Calve raises?

I got nothing.


The Biopsy

Fasting all day for an appointment sucks. SUUUUUUUCKS. Especially when you’re trying to be a functioning adult. (I’ve started taking on more projects with my job, as I ease back into full time work come July.) I hit the wall shortly before we had to leave for the appointment, which was just as well. I donned the most comfortable clothes I own and off we went.

Fasting all day sucks. Fasting sucks even more when you learn the surgeon performing your biopsy is still finishing up his first case from the morning and there are three people ahead of you.

Silver lining: since I was so focused on being hungry and what I planned eating after the biopsy, that there wasn’t much brain energy left for worrying. I only snapped out of hanger at my husband once, when he brought his freshly cooked lunch into the office we share. I consider these both wins.

We made the best of the wait, me powering through a new book, and Kenji watching a cycling race (no surprise there). The nurses, as usual, were attentive and kept me stocked in warm blankets.

The actual procedure didn’t take too long. I’ve never had a biopsy before, let alone a CT-guided one. I did not have to drink the icky fluid of previous CT scans, but they did sedate me for this one (I was awake, just VERY relaxed, and happy — yay happy juice).

The radiologist scanned me a few times so the doc could decide how he wanted to go at the cyst and we learned that one of the three had disappeared! (FUCK YES!!!!) Then, onto the business at hand. They aspirated the cyst on the left side of my abdomen and told me it was all liquid (good thing) and a normal color (also a good thing). The other cyst was in a place not easily accessible and right near my aorta, so they are only testing this one. In theory, they look the same, so they should be of the same make-up.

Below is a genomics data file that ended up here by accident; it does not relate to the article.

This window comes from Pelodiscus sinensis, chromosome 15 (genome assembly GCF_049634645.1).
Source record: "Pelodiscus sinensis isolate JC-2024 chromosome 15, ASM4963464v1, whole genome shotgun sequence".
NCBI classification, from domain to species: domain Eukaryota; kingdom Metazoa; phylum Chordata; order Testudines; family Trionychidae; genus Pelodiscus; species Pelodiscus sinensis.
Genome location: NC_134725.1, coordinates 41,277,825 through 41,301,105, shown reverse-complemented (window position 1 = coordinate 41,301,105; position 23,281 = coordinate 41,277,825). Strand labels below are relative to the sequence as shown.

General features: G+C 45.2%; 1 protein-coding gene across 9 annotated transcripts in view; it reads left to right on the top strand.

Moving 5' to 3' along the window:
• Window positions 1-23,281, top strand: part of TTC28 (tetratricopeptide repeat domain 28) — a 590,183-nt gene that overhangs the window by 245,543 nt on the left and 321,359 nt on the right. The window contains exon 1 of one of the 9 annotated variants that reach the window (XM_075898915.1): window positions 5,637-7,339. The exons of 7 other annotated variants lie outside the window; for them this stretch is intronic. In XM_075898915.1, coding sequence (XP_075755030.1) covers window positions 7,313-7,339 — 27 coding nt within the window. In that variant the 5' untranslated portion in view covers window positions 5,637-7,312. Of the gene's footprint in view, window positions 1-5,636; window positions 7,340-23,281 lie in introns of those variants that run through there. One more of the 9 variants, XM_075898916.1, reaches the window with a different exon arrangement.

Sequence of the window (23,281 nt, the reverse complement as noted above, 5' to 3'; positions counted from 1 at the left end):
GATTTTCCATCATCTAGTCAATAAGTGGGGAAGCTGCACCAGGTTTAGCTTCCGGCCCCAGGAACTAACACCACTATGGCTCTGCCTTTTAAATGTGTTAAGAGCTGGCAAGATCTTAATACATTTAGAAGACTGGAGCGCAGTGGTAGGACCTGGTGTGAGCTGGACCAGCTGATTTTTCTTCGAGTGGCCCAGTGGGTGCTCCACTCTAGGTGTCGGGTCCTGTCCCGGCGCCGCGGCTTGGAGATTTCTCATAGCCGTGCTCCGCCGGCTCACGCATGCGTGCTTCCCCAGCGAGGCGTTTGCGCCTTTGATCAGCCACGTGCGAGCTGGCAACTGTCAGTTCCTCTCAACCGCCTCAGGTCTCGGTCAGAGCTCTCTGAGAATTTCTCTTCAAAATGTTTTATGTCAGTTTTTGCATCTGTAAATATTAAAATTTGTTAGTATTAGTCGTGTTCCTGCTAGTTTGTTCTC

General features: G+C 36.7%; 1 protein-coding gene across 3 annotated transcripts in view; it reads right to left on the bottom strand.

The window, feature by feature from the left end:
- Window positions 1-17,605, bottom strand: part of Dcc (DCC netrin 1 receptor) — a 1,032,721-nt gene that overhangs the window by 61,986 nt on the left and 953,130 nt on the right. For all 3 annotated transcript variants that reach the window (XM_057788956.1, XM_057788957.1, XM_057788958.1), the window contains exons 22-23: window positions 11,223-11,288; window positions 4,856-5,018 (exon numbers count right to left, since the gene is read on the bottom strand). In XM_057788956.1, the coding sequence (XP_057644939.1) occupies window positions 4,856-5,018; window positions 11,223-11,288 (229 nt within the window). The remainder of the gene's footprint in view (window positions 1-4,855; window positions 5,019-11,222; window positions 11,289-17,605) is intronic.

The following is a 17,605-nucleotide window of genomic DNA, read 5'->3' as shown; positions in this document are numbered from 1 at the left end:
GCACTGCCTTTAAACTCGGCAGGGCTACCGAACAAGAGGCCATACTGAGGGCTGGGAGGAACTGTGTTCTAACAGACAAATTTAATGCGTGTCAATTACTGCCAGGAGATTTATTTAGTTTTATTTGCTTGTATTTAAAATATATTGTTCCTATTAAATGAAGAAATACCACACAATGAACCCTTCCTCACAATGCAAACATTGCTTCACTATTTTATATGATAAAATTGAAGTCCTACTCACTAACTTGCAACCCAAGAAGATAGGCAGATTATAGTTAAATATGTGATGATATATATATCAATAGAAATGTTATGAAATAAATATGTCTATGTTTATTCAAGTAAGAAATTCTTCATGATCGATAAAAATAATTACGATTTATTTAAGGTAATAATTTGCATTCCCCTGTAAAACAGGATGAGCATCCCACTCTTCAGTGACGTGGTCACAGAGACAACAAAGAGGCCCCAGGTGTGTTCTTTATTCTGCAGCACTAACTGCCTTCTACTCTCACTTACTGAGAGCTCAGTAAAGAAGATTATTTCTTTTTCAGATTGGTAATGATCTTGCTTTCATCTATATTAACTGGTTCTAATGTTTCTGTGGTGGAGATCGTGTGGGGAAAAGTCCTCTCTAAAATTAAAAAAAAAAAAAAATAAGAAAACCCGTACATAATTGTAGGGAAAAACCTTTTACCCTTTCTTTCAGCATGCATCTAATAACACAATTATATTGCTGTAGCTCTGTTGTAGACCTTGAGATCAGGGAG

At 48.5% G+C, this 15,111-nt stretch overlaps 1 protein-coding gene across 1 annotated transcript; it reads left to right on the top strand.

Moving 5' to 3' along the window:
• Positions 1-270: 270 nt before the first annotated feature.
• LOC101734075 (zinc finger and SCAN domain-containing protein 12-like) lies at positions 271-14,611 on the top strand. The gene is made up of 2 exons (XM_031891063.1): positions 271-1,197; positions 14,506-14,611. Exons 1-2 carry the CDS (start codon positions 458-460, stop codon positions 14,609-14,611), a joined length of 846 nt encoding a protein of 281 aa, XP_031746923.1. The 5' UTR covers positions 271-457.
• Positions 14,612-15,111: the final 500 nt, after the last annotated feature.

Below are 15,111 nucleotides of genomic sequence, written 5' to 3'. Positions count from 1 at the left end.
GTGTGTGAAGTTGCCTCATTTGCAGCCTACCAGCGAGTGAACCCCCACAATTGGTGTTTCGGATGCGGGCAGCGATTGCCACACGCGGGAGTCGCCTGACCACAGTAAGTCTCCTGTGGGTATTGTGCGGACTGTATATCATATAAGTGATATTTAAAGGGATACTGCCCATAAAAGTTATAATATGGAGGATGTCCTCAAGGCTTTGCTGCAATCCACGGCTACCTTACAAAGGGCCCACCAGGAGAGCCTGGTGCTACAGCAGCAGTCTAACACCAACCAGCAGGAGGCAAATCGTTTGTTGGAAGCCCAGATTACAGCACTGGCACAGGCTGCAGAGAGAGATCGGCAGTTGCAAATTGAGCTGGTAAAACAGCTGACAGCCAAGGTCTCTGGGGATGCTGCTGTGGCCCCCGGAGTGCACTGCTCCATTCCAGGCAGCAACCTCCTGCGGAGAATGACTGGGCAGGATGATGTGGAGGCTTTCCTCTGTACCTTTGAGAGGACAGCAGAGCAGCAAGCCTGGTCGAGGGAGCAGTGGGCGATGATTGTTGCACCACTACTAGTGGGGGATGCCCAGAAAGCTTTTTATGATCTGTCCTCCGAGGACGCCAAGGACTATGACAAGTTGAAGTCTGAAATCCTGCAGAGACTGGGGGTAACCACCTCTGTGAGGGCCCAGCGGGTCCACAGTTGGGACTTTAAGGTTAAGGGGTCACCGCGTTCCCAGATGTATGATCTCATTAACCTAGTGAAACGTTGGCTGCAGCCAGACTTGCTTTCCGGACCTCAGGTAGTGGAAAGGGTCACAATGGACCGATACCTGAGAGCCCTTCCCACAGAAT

I should have results in about 3 days, if my doctor decides to call me with the outcome, which she typically has. Else, I have a follow up with her next Tuesday and I’ll know more then. Clearly, I’m hoping for news sooner rather than later.

You’ll know more when I know more! Go out and kick this week’s ass!


The Final Countdown

Start by pressing play above. Now, you are ready to read.

Round 6 begins next week. The FINAL round. The FINAL weeks of sucktitude. The FINAL push to the end of this particularly crazy chapter in my life.

Also, the final shifts are up for grabs, sign up!

We met with Dr. Tierney who is thrilled with my progress — in her words, I’ve “handled more than most people are able to.” (sidenote: She’s 10 days YOUNGER than me. How’s that for some shit? Clearly, the woman is a genius. Or as Kenji said, “I feel woefully unaccomplished.”)

Just before Round 5, I started getting neuropathy in my feet. We’re hopeful it’s only temporary, since it started late in the chemo game, and I’ve been combating it as best as possible with massage and reflexology. Only time will tell.

Speaking of time, we nailed down some timelines for my post-treatment game plan. Here’s what we anticipate:

  • 2-3 weeks post-chemo will be my CT scan & CA-125 blood test
  • Pending results, port removal surgery will occur 2-3 weeks after that. It’s an out-patient surgery, so it should be easy.

Then I can resume normal life until we have to deal with the boobies. I am so ready.